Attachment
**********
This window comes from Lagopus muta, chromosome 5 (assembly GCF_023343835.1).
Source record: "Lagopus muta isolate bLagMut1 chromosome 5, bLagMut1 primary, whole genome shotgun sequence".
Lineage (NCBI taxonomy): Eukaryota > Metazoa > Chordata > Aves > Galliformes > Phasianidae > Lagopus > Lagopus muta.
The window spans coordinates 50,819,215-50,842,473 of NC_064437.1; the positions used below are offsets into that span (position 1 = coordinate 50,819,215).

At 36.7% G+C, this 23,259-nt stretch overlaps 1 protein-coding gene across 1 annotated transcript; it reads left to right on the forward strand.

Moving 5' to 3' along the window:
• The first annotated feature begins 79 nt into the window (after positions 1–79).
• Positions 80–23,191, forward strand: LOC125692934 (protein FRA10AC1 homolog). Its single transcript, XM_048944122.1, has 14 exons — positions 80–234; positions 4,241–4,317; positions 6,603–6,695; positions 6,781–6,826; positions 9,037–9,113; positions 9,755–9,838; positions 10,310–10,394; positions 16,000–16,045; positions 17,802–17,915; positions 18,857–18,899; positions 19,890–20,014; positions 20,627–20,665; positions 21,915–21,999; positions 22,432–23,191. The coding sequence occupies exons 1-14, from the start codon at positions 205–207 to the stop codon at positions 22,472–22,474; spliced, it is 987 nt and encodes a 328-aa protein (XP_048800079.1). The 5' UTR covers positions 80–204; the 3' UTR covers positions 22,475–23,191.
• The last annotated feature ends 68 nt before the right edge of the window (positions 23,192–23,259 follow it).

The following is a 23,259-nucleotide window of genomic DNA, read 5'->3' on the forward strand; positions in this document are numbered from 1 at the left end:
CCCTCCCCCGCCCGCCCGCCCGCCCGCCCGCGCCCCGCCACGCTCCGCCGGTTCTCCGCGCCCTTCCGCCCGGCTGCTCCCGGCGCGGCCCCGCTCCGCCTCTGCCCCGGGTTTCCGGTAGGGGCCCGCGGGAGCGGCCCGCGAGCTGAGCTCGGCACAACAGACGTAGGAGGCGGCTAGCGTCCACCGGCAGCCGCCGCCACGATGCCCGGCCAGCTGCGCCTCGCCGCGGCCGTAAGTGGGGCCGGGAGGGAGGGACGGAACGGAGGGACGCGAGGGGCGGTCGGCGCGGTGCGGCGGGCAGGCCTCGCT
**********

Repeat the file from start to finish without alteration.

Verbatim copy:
This window comes from Lagopus muta, chromosome 5 (assembly GCF_023343835.1).
Source record: "Lagopus muta isolate bLagMut1 chromosome 5, bLagMut1 primary, whole genome shotgun sequence".
Lineage (NCBI taxonomy): Eukaryota > Metazoa > Chordata > Aves > Galliformes > Phasianidae > Lagopus > Lagopus muta.
The window spans coordinates 50,819,215-50,842,473 of NC_064437.1; the positions used below are offsets into that span (position 1 = coordinate 50,819,215).

At 36.7% G+C, this 23,259-nt stretch overlaps 1 protein-coding gene across 1 annotated transcript; it reads left to right on the forward strand.

Moving 5' to 3' along the window:
• The first annotated feature begins 79 nt into the window (after positions 1–79).
• Positions 80–23,191, forward strand: LOC125692934 (protein FRA10AC1 homolog). Its single transcript, XM_048944122.1, has 14 exons — positions 80–234; positions 4,241–4,317; positions 6,603–6,695; positions 6,781–6,826; positions 9,037–9,113; positions 9,755–9,838; positions 10,310–10,394; positions 16,000–16,045; positions 17,802–17,915; positions 18,857–18,899; positions 19,890–20,014; positions 20,627–20,665; positions 21,915–21,999; positions 22,432–23,191. The coding sequence occupies exons 1-14, from the start codon at positions 205–207 to the stop codon at positions 22,472–22,474; spliced, it is 987 nt and encodes a 328-aa protein (XP_048800079.1). The 5' UTR covers positions 80–204; the 3' UTR covers positions 22,475–23,191.
• The last annotated feature ends 68 nt before the right edge of the window (positions 23,192–23,259 follow it).

The following is a 23,259-nucleotide window of genomic DNA, read 5'->3' on the forward strand; positions in this document are numbered from 1 at the left end:
CCCTCCCCCGCCCGCCCGCCCGCCCGCCCGCGCCCCGCCACGCTCCGCCGGTTCTCCGCGCCCTTCCGCCCGGCTGCTCCCGGCGCGGCCCCGCTCCGCCTCTGCCCCGGGTTTCCGGTAGGGGCCCGCGGGAGCGGCCCGCGAGCTGAGCTCGGCACAACAGACGTAGGAGGCGGCTAGCGTCCACCGGCAGCCGCCGCCACGATGCCCGGCCAGCTGCGCCTCGCCGCGGCCGTAAGTGGGGCCGGGAGGGAGGGACGGAACGGAGGGACGCGAGGGGCGGTCGGCGCGGTGCGGCGGGCAGGCCTCGCT